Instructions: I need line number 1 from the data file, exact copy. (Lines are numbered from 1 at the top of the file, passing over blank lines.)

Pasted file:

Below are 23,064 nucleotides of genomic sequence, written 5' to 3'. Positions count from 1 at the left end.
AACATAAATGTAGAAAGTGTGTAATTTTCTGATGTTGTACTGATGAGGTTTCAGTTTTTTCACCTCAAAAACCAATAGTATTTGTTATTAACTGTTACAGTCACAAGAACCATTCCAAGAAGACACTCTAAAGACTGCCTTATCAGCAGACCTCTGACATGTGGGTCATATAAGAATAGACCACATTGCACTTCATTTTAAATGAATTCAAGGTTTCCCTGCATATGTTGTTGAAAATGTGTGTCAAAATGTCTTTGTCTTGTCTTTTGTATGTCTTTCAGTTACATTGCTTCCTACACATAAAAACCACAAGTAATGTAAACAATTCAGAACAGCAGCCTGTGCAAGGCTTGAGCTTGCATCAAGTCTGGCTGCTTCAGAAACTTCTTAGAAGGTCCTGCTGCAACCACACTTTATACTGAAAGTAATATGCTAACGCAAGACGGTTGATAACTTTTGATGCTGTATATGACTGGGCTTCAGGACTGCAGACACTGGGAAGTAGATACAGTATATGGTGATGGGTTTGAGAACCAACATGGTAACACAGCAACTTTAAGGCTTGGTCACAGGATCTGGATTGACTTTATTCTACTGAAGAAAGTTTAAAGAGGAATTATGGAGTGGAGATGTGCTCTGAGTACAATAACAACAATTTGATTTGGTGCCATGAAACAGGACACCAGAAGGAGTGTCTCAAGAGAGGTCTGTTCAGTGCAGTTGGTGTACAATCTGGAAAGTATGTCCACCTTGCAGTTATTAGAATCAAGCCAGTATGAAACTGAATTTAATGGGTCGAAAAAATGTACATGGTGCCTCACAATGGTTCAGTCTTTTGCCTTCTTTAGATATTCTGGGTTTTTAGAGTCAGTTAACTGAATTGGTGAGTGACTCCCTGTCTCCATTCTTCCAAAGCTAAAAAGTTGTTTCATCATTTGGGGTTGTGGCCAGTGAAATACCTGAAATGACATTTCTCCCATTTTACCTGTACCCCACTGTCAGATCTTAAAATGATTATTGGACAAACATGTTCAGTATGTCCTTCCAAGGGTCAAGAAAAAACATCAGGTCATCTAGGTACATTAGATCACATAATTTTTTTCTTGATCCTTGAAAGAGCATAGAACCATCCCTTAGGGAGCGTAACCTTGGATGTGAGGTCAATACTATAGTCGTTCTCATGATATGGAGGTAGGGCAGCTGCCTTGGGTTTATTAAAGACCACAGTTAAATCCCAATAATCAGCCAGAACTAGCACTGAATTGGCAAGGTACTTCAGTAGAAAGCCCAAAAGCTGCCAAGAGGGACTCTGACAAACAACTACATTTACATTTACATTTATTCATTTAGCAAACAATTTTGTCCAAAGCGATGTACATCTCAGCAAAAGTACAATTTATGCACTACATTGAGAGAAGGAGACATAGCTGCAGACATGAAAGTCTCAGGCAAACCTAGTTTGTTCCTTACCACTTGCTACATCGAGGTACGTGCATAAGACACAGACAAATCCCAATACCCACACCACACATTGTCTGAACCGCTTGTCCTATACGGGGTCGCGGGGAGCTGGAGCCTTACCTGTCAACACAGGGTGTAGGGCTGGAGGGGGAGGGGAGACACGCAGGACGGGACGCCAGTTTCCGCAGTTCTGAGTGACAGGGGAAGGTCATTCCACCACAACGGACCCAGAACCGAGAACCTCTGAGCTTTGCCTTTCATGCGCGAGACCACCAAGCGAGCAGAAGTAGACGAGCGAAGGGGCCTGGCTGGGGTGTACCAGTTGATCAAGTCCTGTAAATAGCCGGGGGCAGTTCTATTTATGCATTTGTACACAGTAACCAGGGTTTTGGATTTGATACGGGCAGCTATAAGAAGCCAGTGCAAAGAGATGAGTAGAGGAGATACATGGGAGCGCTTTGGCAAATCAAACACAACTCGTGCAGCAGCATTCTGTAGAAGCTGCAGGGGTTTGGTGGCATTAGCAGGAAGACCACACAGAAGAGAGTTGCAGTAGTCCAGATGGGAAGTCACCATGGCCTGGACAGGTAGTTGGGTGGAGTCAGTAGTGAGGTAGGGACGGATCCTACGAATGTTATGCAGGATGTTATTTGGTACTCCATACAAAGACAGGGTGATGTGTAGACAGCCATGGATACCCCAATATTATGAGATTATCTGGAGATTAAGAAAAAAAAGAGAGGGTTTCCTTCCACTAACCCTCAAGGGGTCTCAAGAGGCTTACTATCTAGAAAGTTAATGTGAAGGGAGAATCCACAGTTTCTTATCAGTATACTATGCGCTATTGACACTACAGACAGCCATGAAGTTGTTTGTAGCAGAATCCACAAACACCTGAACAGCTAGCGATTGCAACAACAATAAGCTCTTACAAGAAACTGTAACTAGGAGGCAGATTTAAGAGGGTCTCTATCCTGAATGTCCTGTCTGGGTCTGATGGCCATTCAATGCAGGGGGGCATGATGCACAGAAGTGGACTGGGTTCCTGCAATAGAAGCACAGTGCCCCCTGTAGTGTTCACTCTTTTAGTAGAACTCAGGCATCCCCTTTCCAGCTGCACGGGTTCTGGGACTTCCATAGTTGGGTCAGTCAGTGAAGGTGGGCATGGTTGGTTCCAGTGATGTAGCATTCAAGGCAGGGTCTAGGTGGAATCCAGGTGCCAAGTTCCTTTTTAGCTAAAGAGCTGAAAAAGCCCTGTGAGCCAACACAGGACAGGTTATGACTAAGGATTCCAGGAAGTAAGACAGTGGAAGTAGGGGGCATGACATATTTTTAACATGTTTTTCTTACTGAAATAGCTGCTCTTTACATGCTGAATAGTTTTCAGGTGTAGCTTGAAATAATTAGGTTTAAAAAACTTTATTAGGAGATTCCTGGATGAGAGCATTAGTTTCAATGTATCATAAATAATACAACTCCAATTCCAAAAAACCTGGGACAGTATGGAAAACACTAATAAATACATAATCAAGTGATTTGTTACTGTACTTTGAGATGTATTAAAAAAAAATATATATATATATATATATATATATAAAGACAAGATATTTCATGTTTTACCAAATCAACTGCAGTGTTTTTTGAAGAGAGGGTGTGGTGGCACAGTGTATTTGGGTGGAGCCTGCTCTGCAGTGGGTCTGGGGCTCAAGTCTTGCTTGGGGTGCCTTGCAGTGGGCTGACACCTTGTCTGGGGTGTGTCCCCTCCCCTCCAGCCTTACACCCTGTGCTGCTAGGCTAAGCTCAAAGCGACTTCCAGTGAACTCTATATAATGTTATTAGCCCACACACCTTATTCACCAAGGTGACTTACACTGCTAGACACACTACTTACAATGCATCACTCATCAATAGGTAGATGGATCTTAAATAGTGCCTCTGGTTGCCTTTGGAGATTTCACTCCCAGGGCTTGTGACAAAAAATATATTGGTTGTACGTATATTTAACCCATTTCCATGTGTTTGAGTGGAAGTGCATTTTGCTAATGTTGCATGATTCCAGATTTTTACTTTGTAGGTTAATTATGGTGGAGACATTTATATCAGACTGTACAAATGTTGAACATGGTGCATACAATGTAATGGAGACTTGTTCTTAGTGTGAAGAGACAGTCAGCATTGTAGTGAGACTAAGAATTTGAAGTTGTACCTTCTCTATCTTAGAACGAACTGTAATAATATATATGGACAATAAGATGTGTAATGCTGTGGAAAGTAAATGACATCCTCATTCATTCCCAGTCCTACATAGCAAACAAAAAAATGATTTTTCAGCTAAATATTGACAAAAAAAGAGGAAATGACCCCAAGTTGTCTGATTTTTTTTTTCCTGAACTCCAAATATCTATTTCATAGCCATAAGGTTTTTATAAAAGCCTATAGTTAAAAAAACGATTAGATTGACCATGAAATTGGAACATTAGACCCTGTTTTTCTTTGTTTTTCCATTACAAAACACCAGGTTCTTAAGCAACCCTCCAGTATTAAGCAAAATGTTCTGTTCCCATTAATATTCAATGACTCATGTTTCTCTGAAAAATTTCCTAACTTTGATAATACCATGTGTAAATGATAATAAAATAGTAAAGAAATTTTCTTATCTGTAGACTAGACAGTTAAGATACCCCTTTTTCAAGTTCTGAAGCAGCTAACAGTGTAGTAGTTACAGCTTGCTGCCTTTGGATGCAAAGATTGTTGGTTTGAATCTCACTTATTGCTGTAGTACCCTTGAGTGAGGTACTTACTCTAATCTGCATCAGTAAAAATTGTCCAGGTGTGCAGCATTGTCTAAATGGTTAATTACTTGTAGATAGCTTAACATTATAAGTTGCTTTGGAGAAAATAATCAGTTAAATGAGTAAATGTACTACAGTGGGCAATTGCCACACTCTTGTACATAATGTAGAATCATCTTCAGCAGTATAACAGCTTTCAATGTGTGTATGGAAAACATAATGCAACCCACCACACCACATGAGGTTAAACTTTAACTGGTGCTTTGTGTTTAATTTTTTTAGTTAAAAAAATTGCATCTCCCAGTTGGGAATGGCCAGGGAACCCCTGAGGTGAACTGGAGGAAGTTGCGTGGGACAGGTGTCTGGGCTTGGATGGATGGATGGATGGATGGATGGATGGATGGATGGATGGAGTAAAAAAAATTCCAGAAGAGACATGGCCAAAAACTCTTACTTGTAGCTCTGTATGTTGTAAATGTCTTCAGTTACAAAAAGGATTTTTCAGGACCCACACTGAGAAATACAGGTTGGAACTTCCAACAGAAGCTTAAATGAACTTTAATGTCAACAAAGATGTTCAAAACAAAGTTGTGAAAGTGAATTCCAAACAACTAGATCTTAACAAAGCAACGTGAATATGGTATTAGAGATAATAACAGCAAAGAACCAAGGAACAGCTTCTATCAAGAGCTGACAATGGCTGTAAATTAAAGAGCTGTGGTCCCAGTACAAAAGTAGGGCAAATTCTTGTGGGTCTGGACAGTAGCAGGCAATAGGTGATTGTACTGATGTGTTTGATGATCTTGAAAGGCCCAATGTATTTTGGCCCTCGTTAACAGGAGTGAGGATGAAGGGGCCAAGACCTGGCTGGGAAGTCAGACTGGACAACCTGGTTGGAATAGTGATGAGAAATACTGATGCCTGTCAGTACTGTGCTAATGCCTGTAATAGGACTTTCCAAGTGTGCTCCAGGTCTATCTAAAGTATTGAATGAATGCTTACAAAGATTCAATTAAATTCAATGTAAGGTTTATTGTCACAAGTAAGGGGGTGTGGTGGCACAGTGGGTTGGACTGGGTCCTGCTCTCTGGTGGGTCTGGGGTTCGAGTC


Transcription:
Below are 23,064 nucleotides of genomic sequence, written 5' to 3'. Positions count from 1 at the left end.